Collectible “BeatBits” will allow kids to personalize their videos in unique ways.
Lego Vidiyo will combine a mobile app with real-world minifigures and small tiles called “BeatBits” to let kids create their own music videos with music from UMG artists. Once a video is complete, kids can share it to their in-app feed, where it can be viewed by others after going through a moderation process.
Lego Vidiyo is intended for children aged 7 to 10. The platform resembles the “toys to life” craze that featured video games like Skylanders and disney infinity. That means you’ll be able to buy real-world Lego minifigures and BeatBits, then scan them using the mobile app to bring the content to life in the mobile app (in games like Skylanders, families can buy real-world figurines and scan them into a platform to bring these characters to life in games).
BeatBits are small square tiles that each allow kids to unlock a different editing ability for their music video. For example, one can unlock a mouse voice audio effect, while another allows their figure to do a breakdance move, and so on.
To actually create a music video, kids will first need to choose a song from the UMG library. From there, they can place one of the system minifigures and up to 12 BeatBits tiles on the Lego Vidiyo stage platform.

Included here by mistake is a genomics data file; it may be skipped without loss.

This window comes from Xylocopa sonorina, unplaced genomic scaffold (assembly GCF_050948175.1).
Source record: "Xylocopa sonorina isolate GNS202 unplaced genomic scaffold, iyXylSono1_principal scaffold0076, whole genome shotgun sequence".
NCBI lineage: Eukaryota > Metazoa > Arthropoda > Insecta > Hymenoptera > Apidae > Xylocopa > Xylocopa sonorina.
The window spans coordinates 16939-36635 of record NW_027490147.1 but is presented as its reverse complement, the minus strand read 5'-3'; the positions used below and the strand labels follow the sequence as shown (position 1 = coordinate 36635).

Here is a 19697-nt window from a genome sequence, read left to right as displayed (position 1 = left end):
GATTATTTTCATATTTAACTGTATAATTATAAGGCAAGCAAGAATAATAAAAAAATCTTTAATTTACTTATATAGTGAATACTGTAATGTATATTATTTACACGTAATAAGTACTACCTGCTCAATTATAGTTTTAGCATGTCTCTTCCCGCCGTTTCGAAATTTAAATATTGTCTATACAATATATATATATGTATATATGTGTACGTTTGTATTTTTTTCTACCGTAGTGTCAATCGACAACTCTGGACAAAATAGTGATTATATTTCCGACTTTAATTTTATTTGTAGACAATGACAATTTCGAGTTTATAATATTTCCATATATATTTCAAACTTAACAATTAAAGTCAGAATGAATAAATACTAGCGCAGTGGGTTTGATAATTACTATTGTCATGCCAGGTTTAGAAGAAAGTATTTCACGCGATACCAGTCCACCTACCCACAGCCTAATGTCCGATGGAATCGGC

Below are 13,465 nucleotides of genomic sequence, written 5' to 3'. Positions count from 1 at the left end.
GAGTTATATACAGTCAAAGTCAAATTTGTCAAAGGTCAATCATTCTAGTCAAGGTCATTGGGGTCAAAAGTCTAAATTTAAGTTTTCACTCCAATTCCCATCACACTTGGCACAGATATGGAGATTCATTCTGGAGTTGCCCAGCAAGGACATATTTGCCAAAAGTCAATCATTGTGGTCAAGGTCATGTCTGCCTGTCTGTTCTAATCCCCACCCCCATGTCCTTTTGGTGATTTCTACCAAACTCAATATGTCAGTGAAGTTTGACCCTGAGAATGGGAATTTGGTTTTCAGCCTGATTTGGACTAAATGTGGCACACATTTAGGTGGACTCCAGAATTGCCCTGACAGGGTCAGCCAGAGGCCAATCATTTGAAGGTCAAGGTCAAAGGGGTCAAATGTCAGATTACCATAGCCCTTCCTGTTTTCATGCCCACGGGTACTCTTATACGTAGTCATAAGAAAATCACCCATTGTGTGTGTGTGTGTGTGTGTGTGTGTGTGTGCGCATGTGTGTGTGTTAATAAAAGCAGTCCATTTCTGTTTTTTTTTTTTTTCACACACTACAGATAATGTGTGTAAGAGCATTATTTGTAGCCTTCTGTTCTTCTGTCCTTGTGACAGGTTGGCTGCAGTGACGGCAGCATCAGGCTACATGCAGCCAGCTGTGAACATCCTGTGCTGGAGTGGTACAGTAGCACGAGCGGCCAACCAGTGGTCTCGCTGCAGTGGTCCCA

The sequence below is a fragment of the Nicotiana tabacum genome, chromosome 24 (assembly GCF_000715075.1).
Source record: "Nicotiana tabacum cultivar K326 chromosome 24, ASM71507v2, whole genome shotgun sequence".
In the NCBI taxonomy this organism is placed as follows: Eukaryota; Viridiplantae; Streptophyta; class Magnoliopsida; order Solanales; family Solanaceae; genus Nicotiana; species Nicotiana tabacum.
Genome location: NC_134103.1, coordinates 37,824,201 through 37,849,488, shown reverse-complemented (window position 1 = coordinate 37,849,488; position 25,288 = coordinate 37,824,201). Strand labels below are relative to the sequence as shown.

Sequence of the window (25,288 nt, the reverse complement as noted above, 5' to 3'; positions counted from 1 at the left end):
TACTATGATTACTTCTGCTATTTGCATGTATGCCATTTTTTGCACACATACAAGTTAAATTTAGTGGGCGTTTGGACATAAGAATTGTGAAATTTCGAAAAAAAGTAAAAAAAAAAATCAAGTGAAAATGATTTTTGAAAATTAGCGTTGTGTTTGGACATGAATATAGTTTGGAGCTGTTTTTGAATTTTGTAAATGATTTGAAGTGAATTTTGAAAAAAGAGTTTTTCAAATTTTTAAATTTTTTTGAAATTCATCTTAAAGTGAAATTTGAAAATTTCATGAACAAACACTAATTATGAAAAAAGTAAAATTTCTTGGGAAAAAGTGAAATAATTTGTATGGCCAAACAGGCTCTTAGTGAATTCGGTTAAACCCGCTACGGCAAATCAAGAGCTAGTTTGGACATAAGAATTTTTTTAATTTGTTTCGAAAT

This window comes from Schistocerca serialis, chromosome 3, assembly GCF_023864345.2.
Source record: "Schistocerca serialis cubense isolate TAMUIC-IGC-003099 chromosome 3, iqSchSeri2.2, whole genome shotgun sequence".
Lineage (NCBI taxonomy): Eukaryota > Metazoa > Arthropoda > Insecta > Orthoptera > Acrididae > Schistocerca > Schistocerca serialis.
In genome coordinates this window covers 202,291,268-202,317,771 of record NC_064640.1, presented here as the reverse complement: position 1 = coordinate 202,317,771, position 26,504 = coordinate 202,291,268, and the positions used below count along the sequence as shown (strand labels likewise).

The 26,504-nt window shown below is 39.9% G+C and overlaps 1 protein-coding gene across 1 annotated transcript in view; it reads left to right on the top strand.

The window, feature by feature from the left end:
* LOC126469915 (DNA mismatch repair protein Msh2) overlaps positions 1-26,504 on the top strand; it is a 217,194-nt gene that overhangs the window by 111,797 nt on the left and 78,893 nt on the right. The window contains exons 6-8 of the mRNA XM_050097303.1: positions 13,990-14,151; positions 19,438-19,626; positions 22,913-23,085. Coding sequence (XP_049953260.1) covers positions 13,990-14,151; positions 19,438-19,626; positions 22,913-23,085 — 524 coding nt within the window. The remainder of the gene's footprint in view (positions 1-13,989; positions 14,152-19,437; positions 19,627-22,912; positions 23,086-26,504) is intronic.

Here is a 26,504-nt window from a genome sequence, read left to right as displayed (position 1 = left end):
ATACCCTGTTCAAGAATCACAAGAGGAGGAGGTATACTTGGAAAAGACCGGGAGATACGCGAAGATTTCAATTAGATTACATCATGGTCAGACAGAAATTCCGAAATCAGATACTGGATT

Once they’ve made their selections, kids can scan the scene using the Lego Vidiyo mobile app to bring the minifigure and editing options to life on their device. They can then record a 60-second video clip.
The Lego Vidiyo app will use augmented reality (AR) technology to make the moving minifigure appear as if it’s in the real world in front of kids. This “real world” environment serves as the backdrop for the music video, so kids can use their imaginations to design the perfect background for each creation.
Videos can be cut into 5, 10, 15 or 20 second clips which can be shared within the app. If children decide to share content with other users on Lego Vidiyo, that content will go through a moderation process to ensure it is appropriate. For example, if a video contains personally identifiable information, it cannot be shared, although children can still save the video for their own viewing later.
To further ensure the safety of children on the platform, Lego Vidiyo will require “verified parental consent” and all users must remain anonymous.
The first products in the Lego Vidiyo line will be available for purchase from March 1, although Lego has yet to release pricing information. Keep checking back with SuperParent as we’ll bring you more information about Lego Vidiyo in the future.
Are your kids looking forward to trying out the Lego Vidiyo app? Let us know on Twitter at @superparenthq.
Top image via The Lego Group